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By Dr. Rick Koole
LifePointe Church 

Why we celebrate Independence Day

 

Last updated 7/2/2020 at 6:38pm



As the 4th of July approaches each year, I like to pause and remember all of the freedoms and blessings we enjoy in this, the greatest country in the world. And none of the freedoms is more important than our freedom to worship God according to our own beliefs.

Let’s take a moment, with the help of History.com to consider how the commemoration of this special day came about.

The 4th of July, also known as Independence Day, was first declared a federal holiday by the U.S. Congress in 1870, but the tradition of Independence Day celebrations goes back to the 18th century and the American Revolution.

On July 2, 1776, the Continental Congress voted in favor of independence and, two days later, delegates from the 13 colonies adopted the Declaration of Independence, a historic document drafted by Thomas Jefferson.

From 1776 to the present day, July 4 has been celebrated as the birthday of American independence, with festivities ranging from fireworks, parades and concerts to more casual family gatherings and barbecues.

History of Independence Day

When the initial battles in the Revolutionary War broke out in April 1775, few colonists desired complete independence from Great Britain, and those who did were considered radical.

By the middle of the following year, however, many more colonists had come to favor independence, thanks to growing hostility against Britain and the spread of revolutionary sentiments such as those expressed in the bestselling pamphlet “Common Sense,” published by Thomas Paine in early 1776.

On June 7, when the Continental Congress met at the Pennsylvania State House (later Independence Hall) in Philadelphia, the Virginia delegate Richard Henry Lee introduced a motion calling for the colonies’ independence.

Amid heated debate, Congress postponed the vote on Lee’s resolution, but appointed a five-man committee – including Thomas Jefferson of Virginia, John Adams of Massachusetts, Roger Sherman of Connecticut, Benjamin Franklin of Pennsylvania and Robert R. Livingston of New York – to draft a formal statement justifying the break with Great Britain.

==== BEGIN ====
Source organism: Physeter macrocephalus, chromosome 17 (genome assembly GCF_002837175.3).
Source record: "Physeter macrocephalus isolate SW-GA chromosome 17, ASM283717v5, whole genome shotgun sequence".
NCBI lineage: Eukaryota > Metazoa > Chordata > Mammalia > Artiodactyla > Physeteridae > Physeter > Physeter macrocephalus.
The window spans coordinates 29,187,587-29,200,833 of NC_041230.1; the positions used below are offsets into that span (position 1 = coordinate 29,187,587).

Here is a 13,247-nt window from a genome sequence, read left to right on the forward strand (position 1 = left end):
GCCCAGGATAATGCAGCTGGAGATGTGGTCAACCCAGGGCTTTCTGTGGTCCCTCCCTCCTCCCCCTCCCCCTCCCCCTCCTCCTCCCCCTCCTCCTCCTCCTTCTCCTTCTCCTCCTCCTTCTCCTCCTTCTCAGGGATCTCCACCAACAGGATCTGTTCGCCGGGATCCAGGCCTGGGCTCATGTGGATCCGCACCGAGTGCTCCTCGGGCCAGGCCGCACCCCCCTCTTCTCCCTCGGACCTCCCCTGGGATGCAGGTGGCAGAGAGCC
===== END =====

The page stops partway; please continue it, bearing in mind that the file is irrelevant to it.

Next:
On July 4, the Continental Congress formally adopted the Declaration of Independence, which had been written largely by Jefferson. Though the vote for actual independence took place July 2, from then on, the fourth became the day that was celebrated as the birthday of American independence.

Early Fourth of July Celebrations

Immediately after its adoption, festivities including concerts, bonfires, parades and the firing of cannons and muskets usually accompanied the first public readings of the Declaration of Independence. Philadelphia held the inaugural commemoration of independence July 4, 1777, while Congress was still occupied with the ongoing war.

Several months before the key American victory at Yorktown, Massachusetts, became the first state to make July 4th an official state holiday.

After the Revolutionary War, Americans continued to commemorate Independence Day every year, in celebrations that allowed the new nation’s emerging political leaders to address citizens and create a feeling of unity.

By the last decade of the 18th century, the two major political parties that had arisen began holding separate Fourth of July celebrations in many large cities.

The tradition of patriotic celebration became even more widespread after the War of 1812, in which the United States again faced Great Britain.

Falling in midsummer, the Fourth of July has, since the late 19th century, become a major focus of leisure activities and a common occasion for family get-togethers, often involving fireworks and outdoor barbecues.

 

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